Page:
A stroke is a medical emergency that can occur when the blood supply to part of the brain is cut off or when a blood vessel in the brain bursts and releases blood into the brain tissue.
Sometimes, a stroke can affect the basal ganglia, which not only helps to control motor movement but is also the message center of the brain.
Blood carries oxygen to the brain. When the blood flow to an area of the brain is restricted or stopped, the brain does not receive enough oxygen. Oxygen deprivation injures brain cells in that area, and they die as a result.
A collection of cell bodies called the basal ganglia lies deep in the center of the brain. The basal ganglia serve as the message center for a range of bodily functions.
This message center controls the following:
- muscle control
- some aspects of thinking
A basal ganglia stroke is dangerous as it affects this important area of the brain.
There are several types of basal ganglia stroke, all with different causes. The three main types are as follows:
This common stroke occurs when a blood clot blocks a vessel carrying blood to the brain, making it impossible for blood to reach its target. An estimated 87 percent of all strokes are ischemic.
This less common type of stroke accounts for about 40 percent of all stroke deaths, according to the National Stroke Association.
This type of stroke occurs when blood leaks from a burst, torn, or unstable blood vessel into the tissue in the brain. The buildup of blood can create swelling, pressure, and, ultimately, brain damage.
Many basal ganglia strokes are hemorrhagic strokes, which often result from uncontrolled high blood pressure.
Transient ischemic attack (TIA)
People often describe these attacks as "mini-strokes."
More accurately, a TIA means that stroke-like symptoms occur for several minutes but always less than 24 hours. They resolve with no lasting damage. These events can be a warning sign that a more severe type of stroke might occur in the future.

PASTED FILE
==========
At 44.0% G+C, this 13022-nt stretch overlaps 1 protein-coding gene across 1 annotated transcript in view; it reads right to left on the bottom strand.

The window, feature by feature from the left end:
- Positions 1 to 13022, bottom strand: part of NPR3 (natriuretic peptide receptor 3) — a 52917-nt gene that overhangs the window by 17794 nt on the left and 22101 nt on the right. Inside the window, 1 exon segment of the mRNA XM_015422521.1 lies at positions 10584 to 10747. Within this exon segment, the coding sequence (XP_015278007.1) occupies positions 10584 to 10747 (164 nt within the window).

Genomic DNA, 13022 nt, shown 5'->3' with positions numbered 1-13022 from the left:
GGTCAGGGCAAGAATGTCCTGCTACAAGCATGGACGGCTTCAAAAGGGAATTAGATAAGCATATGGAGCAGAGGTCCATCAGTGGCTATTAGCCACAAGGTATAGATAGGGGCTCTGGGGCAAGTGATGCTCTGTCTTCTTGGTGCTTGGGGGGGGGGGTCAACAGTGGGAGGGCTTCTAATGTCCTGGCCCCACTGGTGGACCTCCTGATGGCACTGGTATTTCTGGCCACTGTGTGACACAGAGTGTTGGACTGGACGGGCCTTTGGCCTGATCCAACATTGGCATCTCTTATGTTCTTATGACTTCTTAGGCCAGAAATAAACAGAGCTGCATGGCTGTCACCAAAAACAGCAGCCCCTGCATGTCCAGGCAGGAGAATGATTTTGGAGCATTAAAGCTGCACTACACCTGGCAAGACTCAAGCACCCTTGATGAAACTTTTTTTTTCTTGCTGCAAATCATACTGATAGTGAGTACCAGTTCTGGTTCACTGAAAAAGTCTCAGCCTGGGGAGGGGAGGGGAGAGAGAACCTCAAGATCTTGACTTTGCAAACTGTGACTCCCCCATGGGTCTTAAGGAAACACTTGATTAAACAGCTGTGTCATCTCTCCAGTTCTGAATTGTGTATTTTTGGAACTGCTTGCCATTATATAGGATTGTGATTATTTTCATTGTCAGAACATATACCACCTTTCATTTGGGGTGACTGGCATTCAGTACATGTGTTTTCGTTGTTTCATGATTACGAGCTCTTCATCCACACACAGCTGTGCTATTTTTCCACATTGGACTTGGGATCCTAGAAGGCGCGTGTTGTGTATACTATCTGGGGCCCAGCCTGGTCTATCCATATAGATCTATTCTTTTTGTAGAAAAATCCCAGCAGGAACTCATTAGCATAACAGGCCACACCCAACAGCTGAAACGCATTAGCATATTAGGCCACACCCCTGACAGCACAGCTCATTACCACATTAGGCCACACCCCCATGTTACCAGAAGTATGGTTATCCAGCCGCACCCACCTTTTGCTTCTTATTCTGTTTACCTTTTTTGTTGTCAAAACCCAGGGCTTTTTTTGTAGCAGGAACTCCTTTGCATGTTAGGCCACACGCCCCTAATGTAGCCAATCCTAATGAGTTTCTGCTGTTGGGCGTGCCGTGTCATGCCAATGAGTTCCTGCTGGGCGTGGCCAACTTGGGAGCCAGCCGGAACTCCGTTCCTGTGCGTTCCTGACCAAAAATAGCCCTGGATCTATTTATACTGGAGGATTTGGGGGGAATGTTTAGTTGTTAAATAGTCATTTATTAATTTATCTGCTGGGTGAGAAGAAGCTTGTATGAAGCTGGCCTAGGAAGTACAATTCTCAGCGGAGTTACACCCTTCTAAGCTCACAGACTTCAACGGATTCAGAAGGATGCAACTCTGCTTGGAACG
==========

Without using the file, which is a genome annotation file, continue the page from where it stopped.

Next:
Strokes have a common set of signs and symptoms. Everyone should be aware of these because recognizing them when they occur and taking action could help to save lives.
Typical symptoms include:
- sudden numbness or weakness in the face, arm, or leg on one side of the body
- sudden confusion, speech difficulties, or cognitive problems
- a severe headache
- trouble walking and loss of balance and coordination
- sudden vision difficulties in one or both eyes
- a droopy, uneven smile
A basal ganglia stroke also has some unique signs and symptoms that might make it harder to identify than other types of stroke. These include:
- difficulty swallowing
- weak or very stiff muscles that restrict movement
- loss of awareness of one side of the body
- severe apathy
- personality changes
Anyone who notices these symptoms in themselves or others should seek immediate medical attention.
Treatment for a basal ganglia stroke depends on the type of stroke and how quickly a person receives medical attention.
If stroke victims reach the hospital in good time, they might receive a drug that breaks up the blood clots causing the stroke symptoms.